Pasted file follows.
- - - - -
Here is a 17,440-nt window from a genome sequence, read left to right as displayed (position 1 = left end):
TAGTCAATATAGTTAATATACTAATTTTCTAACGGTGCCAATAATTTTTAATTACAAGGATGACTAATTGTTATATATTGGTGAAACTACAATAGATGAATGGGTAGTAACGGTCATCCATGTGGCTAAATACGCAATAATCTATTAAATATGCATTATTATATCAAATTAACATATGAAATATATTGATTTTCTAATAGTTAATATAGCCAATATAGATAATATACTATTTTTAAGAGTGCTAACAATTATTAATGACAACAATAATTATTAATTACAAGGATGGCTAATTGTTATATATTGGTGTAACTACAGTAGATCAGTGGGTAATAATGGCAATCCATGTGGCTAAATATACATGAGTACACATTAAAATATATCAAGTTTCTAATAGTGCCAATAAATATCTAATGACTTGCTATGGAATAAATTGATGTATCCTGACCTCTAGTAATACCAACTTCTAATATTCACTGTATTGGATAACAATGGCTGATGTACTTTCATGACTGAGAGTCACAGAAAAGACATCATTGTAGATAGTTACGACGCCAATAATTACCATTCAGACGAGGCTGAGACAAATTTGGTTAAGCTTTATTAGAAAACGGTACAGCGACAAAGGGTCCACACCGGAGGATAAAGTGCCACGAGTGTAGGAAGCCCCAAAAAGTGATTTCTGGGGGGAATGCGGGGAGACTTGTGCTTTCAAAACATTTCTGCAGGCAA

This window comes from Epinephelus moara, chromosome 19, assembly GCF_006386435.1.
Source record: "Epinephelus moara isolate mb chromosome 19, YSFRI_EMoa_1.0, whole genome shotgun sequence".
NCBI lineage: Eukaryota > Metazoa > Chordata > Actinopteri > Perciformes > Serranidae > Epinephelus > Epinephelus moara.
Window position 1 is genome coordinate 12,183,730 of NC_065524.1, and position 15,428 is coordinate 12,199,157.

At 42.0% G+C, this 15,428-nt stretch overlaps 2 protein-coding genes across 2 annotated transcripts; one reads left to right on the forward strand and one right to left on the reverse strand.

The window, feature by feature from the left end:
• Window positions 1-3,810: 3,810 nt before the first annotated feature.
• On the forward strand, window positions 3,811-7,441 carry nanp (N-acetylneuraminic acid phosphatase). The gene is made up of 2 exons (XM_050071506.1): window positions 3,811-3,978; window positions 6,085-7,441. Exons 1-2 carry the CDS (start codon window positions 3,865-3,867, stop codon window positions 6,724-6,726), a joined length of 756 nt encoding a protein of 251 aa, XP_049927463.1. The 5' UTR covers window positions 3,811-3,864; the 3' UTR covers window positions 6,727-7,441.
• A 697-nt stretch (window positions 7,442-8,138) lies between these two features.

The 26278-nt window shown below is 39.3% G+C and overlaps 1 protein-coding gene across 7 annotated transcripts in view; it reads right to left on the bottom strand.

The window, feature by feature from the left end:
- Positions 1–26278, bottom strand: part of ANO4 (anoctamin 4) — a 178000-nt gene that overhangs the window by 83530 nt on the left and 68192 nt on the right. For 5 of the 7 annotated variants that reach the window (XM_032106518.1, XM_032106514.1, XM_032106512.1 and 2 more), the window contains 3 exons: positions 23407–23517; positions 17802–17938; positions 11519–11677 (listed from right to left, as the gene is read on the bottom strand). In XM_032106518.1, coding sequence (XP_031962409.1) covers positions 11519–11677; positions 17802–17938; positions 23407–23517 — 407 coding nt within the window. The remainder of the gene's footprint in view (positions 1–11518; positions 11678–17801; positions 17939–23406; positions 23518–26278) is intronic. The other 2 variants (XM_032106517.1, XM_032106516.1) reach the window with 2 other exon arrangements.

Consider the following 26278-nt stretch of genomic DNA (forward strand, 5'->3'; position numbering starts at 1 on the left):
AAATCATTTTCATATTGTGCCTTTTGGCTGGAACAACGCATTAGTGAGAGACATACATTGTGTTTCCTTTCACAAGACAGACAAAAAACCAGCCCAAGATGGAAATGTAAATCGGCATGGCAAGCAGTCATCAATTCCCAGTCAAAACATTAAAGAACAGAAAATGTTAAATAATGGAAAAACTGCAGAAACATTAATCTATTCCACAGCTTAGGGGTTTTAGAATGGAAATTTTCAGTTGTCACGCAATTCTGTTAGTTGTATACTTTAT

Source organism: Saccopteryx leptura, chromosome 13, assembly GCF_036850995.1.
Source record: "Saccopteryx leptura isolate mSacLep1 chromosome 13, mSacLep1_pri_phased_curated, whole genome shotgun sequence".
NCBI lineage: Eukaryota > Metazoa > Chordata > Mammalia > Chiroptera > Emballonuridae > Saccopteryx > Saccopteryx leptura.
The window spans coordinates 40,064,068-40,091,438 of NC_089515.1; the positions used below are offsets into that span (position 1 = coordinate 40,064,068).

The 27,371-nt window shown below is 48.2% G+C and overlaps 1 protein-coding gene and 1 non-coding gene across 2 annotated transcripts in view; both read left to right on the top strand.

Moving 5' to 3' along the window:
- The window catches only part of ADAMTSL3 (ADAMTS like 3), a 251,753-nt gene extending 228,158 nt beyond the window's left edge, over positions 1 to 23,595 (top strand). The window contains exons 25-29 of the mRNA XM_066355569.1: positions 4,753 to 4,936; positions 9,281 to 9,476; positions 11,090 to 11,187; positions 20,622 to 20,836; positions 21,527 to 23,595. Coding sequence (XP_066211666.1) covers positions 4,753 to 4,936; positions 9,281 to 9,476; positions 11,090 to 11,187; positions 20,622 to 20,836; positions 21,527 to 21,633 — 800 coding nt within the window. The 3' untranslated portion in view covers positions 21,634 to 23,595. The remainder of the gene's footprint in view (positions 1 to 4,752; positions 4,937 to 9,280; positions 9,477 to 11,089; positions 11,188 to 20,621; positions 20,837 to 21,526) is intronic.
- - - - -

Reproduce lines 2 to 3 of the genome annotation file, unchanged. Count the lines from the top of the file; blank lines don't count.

TAGTCAATATAGTTAATATACTAATTTTCTAACGGTGCCAATAATTTTTAATTACAAGGATGACTAATTGTTATATATTGGTGAAACTACAATAGATGAATGGGTAGTAACGGTCATCCATGTGGCTAAATACGCAATAATCTATTAAATATGCATTATTATATCAAATTAACATATGAAATATATTGATTTTCTAATAGTTAATATAGCCAATATAGATAATATACTATTTTTAAGAGTGCTAACAATTATTAATGACAACAATAATTATTAATTACAAGGATGGCTAATTGTTATATATTGGTGTAACTACAGTAGATCAGTGGGTAATAATGGCAATCCATGTGGCTAAATATACATGAGTACACATTAAAATATATCAAGTTTCTAATAGTGCCAATAAATATCTAATGACTTGCTATGGAATAAATTGATGTATCCTGACCTCTAGTAATACCAACTTCTAATATTCACTGTATTGGATAACAATGGCTGATGTACTTTCATGACTGAGAGTCACAGAAAAGACATCATTGTAGATAGTTACGACGCCAATAATTACCATTCAGACGAGGCTGAGACAAATTTGGTTAAGCTTTATTAGAAAACGGTACAGCGACAAAGGGTCCACACCGGAGGATAAAGTGCCACGAGTGTAGGAAGCCCCAAAAAGTGATTTCTGGGGGGAATGCGGGGAGACTTGTGCTTTCAAAACATTTCTGCAGGCAA

This window comes from Epinephelus moara, chromosome 19, assembly GCF_006386435.1.